What is the role of a bank attorney in your real estate or cooperative unit purchase?
A bank attorney represents your lender (bank which loans you money for the mortgage) and is an essential party to your real estate transaction when a mortgage is involved.
The role of the bank attorney is to represent solely the interests of a lender, typically a bank or credit union, and act as the middleman between real estate attorneys, the title company, and the lender. Bank attorneys are not present in “cash” real estate transactions where no lender is involved. The main job of the bank attorney is to ensure that all documents required by the bank are signed by the borrower (purchaser of the real property) and that the bank’s interests are protected.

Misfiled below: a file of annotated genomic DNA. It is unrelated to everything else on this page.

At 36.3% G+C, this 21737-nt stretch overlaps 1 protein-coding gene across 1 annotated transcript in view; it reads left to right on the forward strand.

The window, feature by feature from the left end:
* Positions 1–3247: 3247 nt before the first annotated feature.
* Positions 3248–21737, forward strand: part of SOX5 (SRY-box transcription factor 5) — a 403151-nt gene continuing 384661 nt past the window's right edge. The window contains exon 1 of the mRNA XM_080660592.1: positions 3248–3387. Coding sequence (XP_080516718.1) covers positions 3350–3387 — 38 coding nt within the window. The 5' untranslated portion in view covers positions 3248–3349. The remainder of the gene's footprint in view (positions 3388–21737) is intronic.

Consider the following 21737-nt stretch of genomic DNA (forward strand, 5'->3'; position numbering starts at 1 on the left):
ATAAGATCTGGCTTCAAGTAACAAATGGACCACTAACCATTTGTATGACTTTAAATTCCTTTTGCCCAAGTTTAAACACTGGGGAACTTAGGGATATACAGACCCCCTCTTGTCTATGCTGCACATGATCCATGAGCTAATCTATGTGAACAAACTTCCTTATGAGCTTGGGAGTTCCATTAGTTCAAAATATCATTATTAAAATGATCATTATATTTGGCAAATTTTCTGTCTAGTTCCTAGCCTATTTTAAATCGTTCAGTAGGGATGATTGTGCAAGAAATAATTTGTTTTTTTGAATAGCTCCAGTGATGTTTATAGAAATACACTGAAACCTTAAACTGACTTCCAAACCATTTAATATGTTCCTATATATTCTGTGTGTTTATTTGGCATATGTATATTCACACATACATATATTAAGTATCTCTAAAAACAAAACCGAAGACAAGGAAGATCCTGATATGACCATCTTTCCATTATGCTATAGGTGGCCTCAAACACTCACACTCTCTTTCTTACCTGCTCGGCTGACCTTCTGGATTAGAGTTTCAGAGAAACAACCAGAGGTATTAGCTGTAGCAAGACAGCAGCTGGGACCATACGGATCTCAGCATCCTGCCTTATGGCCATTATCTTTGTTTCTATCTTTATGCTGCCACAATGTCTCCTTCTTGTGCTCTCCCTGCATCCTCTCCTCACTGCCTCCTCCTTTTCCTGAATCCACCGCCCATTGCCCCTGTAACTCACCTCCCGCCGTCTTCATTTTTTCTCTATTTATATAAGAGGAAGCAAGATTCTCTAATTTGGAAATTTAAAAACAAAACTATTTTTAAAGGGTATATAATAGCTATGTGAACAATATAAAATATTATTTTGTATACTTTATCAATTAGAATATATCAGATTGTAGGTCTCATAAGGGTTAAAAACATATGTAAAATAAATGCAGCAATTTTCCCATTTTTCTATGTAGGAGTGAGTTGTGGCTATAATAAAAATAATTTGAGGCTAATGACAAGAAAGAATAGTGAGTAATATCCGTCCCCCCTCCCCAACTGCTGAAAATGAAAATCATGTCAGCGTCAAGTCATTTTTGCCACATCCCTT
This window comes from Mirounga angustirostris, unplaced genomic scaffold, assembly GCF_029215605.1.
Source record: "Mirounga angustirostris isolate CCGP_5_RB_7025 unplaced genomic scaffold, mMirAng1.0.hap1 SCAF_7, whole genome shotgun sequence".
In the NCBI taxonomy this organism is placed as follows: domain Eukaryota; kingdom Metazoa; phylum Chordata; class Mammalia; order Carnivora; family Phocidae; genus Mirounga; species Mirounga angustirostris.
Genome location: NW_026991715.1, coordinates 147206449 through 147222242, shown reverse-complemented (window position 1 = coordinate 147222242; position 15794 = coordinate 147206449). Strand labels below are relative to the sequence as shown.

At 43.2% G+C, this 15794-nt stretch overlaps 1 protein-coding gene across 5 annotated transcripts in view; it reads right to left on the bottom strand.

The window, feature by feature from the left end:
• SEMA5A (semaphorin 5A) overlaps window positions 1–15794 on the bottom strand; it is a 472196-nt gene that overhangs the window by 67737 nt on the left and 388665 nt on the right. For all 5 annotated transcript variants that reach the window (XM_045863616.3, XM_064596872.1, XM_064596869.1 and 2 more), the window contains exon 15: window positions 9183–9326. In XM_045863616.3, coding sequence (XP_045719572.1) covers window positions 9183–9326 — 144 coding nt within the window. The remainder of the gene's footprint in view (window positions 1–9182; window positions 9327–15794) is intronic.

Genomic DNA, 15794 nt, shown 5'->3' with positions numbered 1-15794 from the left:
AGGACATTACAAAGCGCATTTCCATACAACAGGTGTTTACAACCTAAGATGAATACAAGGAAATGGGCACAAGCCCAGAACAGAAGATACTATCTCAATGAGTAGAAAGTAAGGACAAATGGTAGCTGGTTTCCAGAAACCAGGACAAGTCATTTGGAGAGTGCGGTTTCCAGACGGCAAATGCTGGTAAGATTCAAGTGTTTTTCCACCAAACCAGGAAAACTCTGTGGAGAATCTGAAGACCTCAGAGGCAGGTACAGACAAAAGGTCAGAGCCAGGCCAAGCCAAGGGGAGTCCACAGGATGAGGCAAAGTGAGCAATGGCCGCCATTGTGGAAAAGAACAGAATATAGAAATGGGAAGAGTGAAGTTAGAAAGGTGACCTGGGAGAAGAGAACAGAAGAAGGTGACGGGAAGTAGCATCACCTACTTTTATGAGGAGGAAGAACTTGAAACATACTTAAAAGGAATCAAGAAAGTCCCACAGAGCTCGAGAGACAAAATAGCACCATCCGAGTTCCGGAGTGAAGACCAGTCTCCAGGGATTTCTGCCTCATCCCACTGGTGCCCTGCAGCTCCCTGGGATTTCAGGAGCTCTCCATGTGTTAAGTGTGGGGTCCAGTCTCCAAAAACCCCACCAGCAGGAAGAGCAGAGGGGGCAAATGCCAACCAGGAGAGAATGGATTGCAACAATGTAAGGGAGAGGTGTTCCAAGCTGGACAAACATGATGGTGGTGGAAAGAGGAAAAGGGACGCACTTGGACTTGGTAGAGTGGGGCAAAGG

The bank attorney receives the final title bill from the title company and uses those numbers to fill out a closing disclosure (“CD”) form. The CD is essentially a finalized checklist of expenses and credits for a real estate closing from mortgage payoff amounts to tax adjustments which discloses where all the money comes from/goes. The most important role of the bank attorney is to manage funding of the disbursement checks upon the lender’s approval. The lender must first review the documents, make sure all are signed properly, and only then authorize the bank attorney to allow checks to exchange between the seller and purchaser.